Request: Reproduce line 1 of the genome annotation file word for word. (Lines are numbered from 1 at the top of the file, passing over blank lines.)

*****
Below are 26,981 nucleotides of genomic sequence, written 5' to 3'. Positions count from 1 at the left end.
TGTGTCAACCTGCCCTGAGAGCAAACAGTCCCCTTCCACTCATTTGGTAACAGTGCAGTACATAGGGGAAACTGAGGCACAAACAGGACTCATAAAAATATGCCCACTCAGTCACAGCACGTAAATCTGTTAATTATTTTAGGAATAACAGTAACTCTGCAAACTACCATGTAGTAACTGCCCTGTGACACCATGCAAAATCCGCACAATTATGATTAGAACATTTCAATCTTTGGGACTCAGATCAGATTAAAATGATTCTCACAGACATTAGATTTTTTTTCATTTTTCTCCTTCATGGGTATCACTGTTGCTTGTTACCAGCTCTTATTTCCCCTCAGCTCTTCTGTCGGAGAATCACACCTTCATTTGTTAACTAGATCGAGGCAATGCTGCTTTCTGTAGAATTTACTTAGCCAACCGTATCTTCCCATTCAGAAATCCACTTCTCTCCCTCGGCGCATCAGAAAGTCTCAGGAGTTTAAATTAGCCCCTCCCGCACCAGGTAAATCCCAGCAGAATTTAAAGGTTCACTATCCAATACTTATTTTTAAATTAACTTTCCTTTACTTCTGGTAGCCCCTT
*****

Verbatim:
Below are 26,981 nucleotides of genomic sequence, written 5' to 3'. Positions count from 1 at the left end.